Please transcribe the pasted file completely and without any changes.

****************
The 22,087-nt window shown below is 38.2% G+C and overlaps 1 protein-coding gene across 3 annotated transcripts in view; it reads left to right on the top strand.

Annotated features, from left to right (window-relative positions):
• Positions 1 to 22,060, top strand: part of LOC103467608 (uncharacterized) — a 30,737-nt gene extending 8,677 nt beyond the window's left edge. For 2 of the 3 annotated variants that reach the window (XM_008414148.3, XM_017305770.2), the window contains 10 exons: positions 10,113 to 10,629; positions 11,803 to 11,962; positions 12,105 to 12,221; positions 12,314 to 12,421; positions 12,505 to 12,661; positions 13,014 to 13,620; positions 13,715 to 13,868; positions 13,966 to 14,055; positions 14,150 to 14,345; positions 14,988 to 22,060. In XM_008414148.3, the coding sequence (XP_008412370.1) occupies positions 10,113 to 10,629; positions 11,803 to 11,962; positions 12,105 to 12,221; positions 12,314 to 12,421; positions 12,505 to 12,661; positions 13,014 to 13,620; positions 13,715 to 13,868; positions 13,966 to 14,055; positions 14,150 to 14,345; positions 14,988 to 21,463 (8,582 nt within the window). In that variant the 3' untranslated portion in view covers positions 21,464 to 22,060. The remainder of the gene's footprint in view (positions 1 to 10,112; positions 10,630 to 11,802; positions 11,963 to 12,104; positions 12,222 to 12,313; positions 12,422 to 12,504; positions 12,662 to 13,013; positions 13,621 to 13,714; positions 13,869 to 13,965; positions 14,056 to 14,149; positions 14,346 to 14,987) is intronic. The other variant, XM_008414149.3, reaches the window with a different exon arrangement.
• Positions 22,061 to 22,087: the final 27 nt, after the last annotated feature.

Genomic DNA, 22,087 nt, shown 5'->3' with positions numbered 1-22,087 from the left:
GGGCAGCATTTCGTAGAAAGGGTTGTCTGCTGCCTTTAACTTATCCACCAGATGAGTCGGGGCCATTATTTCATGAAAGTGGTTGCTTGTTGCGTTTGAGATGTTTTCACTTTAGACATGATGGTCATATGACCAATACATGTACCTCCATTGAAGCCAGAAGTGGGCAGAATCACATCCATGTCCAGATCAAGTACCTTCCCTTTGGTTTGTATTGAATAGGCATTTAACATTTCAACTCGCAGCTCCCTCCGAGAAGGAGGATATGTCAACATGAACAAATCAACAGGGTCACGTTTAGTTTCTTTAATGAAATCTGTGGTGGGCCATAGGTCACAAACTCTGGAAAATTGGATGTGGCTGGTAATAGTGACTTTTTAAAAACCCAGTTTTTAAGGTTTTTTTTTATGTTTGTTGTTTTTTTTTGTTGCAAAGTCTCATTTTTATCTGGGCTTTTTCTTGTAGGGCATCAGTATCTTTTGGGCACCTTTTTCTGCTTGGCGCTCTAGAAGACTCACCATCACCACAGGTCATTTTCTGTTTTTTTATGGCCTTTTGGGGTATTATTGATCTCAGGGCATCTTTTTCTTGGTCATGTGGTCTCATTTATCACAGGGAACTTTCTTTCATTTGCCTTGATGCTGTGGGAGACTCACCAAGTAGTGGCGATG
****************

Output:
The 22,087-nt window shown below is 38.2% G+C and overlaps 1 protein-coding gene across 3 annotated transcripts in view; it reads left to right on the top strand.

Annotated features, from left to right (window-relative positions):
• Positions 1 to 22,060, top strand: part of LOC103467608 (uncharacterized) — a 30,737-nt gene extending 8,677 nt beyond the window's left edge. For 2 of the 3 annotated variants that reach the window (XM_008414148.3, XM_017305770.2), the window contains 10 exons: positions 10,113 to 10,629; positions 11,803 to 11,962; positions 12,105 to 12,221; positions 12,314 to 12,421; positions 12,505 to 12,661; positions 13,014 to 13,620; positions 13,715 to 13,868; positions 13,966 to 14,055; positions 14,150 to 14,345; positions 14,988 to 22,060. In XM_008414148.3, the coding sequence (XP_008412370.1) occupies positions 10,113 to 10,629; positions 11,803 to 11,962; positions 12,105 to 12,221; positions 12,314 to 12,421; positions 12,505 to 12,661; positions 13,014 to 13,620; positions 13,715 to 13,868; positions 13,966 to 14,055; positions 14,150 to 14,345; positions 14,988 to 21,463 (8,582 nt within the window). In that variant the 3' untranslated portion in view covers positions 21,464 to 22,060. The remainder of the gene's footprint in view (positions 1 to 10,112; positions 10,630 to 11,802; positions 11,963 to 12,104; positions 12,222 to 12,313; positions 12,422 to 12,504; positions 12,662 to 13,013; positions 13,621 to 13,714; positions 13,869 to 13,965; positions 14,056 to 14,149; positions 14,346 to 14,987) is intronic. The other variant, XM_008414149.3, reaches the window with a different exon arrangement.
• Positions 22,061 to 22,087: the final 27 nt, after the last annotated feature.

Genomic DNA, 22,087 nt, shown 5'->3' with positions numbered 1-22,087 from the left:
GGGCAGCATTTCGTAGAAAGGGTTGTCTGCTGCCTTTAACTTATCCACCAGATGAGTCGGGGCCATTATTTCATGAAAGTGGTTGCTTGTTGCGTTTGAGATGTTTTCACTTTAGACATGATGGTCATATGACCAATACATGTACCTCCATTGAAGCCAGAAGTGGGCAGAATCACATCCATGTCCAGATCAAGTACCTTCCCTTTGGTTTGTATTGAATAGGCATTTAACATTTCAACTCGCAGCTCCCTCCGAGAAGGAGGATATGTCAACATGAACAAATCAACAGGGTCACGTTTAGTTTCTTTAATGAAATCTGTGGTGGGCCATAGGTCACAAACTCTGGAAAATTGGATGTGGCTGGTAATAGTGACTTTTTAAAAACCCAGTTTTTAAGGTTTTTTTTTATGTTTGTTGTTTTTTTTTGTTGCAAAGTCTCATTTTTATCTGGGCTTTTTCTTGTAGGGCATCAGTATCTTTTGGGCACCTTTTTCTGCTTGGCGCTCTAGAAGACTCACCATCACCACAGGTCATTTTCTGTTTTTTTATGGCCTTTTGGGGTATTATTGATCTCAGGGCATCTTTTTCTTGGTCATGTGGTCTCATTTATCACAGGGAACTTTCTTTCATTTGCCTTGATGCTGTGGGAGACTCACCAAGTAGTGGCGATG